The National Disability Insurance Scheme (NDIS) is the relatively new program developed by the federal government that people with a disability or medical condition can avail of supports and services to assist them in their everyday lives. These services and supports are usually administered by registered NDIS service providers and include a plethora of services including assistance with self-care and other daily tasks (e.g. household chores or home maintenance), transport, or therapeutic services such as psychology, speech therapy and occupational therapy. This article outlines how an NDIS psychologist can help NDIS participants deal with their personal issues and better manage their difficult thoughts, emotions or behaviours.
What is psychology?
An NDIS psychologist performs a professional, therapeutic role in their client’s life and can offer advice, support and therapeutic interventions to facilitate people and their families to better handle hardships and difficulties in their lives. A psychologist does not set out to merely dictate how a person should manage their problems, however they provide guidance and assist them to acknowledge, accept and deal with their problematic emotions or behaviours. A psychologist aims to support their client to make healthier decisions in their own life, and how to reduce or eliminate habits and behaviours that are often unhelpful or negatively impact on the person’s well-being.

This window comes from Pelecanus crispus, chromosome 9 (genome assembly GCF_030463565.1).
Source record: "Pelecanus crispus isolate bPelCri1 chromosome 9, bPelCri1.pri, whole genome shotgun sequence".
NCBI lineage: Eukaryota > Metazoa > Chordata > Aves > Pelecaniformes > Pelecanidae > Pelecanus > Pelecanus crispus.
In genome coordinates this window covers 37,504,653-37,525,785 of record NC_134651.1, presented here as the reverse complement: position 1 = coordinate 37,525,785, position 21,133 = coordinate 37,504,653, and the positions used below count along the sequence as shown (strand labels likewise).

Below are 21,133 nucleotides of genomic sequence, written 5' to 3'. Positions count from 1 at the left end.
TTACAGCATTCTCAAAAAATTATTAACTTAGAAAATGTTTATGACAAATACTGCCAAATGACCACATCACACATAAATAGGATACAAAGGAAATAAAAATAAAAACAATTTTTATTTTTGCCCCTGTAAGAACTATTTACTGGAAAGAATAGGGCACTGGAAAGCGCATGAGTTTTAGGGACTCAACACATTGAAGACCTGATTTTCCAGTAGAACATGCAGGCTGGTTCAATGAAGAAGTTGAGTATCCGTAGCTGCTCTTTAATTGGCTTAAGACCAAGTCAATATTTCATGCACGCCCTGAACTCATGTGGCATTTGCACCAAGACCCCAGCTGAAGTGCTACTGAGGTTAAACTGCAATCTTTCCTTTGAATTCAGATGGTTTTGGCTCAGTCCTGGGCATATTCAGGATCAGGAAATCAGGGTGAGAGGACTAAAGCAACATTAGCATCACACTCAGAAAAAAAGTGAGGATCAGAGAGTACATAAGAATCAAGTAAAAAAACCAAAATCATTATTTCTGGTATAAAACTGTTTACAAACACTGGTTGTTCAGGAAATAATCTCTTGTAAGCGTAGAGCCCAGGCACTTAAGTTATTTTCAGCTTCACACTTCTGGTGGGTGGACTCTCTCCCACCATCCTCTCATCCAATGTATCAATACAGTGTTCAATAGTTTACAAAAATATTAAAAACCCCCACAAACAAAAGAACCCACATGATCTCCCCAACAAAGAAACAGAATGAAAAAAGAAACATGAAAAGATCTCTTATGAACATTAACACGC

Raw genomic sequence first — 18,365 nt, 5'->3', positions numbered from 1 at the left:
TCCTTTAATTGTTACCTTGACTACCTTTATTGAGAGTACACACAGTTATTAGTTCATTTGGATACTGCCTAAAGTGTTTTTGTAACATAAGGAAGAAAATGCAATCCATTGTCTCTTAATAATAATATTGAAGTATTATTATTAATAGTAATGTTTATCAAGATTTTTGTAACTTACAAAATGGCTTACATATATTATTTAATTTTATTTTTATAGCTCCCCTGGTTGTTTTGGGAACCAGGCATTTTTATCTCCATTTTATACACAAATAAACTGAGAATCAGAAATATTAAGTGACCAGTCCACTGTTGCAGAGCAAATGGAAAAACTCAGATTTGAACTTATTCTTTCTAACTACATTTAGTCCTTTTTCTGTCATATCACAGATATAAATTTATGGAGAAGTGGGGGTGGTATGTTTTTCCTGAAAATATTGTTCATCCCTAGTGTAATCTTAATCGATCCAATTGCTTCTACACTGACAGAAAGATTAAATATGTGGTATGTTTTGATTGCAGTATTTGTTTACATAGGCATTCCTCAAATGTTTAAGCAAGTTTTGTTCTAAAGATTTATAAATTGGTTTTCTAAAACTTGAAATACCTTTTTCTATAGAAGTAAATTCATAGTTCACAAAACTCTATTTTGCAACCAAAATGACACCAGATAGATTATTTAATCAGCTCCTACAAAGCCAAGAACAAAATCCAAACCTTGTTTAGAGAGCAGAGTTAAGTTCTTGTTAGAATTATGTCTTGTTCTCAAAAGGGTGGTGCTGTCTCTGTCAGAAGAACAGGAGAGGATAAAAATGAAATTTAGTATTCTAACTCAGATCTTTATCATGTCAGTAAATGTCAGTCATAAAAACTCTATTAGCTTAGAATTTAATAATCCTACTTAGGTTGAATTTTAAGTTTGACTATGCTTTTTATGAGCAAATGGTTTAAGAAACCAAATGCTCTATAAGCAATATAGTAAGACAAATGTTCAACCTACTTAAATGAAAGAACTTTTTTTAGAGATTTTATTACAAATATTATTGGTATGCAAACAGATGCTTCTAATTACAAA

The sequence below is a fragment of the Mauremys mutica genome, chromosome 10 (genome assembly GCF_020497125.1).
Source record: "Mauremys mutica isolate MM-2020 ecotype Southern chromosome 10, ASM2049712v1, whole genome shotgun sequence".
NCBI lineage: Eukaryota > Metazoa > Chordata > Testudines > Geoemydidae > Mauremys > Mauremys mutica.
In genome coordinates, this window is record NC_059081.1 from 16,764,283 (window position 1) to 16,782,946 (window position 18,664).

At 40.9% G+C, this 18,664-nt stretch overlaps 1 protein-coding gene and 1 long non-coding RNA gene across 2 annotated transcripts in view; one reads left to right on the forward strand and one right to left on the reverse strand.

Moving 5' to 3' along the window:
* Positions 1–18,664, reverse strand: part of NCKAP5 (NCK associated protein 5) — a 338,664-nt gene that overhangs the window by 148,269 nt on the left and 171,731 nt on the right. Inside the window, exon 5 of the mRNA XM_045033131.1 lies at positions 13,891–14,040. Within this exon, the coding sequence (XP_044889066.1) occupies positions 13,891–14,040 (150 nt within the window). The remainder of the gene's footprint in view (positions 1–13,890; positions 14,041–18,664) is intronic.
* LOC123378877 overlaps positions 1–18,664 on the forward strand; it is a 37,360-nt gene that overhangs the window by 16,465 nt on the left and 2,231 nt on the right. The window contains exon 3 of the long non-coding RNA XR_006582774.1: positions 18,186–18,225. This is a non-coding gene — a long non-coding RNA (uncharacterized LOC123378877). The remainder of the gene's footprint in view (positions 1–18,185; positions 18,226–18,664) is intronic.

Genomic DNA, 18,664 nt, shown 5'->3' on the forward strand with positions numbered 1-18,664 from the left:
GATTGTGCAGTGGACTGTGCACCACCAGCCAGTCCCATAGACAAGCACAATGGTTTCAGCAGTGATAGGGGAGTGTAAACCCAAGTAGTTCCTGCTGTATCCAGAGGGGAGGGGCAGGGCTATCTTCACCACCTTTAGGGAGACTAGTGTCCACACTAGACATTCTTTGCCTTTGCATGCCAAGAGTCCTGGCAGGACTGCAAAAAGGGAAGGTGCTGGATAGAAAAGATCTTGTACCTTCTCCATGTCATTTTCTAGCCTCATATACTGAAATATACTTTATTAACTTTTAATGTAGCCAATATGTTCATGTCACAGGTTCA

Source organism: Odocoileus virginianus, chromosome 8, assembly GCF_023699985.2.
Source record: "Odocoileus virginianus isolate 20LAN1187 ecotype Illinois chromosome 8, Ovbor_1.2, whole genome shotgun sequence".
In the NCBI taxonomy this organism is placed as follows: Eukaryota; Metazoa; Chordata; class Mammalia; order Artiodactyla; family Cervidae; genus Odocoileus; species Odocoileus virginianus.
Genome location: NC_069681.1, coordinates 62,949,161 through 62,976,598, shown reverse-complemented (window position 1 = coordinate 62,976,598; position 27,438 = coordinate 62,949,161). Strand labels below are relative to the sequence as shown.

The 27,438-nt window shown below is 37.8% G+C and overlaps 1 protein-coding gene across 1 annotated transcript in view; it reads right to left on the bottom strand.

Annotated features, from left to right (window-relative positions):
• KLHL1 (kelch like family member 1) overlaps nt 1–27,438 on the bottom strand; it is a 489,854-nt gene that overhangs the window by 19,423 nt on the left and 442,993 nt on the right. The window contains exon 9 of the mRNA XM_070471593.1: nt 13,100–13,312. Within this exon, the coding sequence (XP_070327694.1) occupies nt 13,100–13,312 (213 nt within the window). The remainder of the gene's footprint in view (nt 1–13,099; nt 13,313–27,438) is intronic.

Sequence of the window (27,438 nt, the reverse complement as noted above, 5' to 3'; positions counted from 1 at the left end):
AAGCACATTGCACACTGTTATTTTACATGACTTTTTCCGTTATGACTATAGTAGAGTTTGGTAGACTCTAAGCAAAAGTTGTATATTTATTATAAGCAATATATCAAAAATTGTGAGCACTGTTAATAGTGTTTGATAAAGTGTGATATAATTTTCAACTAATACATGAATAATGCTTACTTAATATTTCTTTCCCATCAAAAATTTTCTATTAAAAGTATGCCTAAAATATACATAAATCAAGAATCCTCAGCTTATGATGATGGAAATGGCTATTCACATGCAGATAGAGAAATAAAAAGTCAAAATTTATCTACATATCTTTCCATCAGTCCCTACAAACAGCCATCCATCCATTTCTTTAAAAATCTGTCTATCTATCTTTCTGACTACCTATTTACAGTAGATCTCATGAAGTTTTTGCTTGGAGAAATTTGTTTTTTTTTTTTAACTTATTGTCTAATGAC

Once the client’s history and needs are established, the goals for therapy can be developed, in consultation with the client as well as carers, parents or friends who play pivotal roles in their life. Therapy is often administered in a one-on-one setting, however can be done in small groups, such as family or group therapy. Psychologists frequently employ evidence-based therapies such as counselling, cognitive behavioural therapy, psychotherapy, relationship counselling, or group or family therapy. In children, play therapy may also be used to better engage with the child.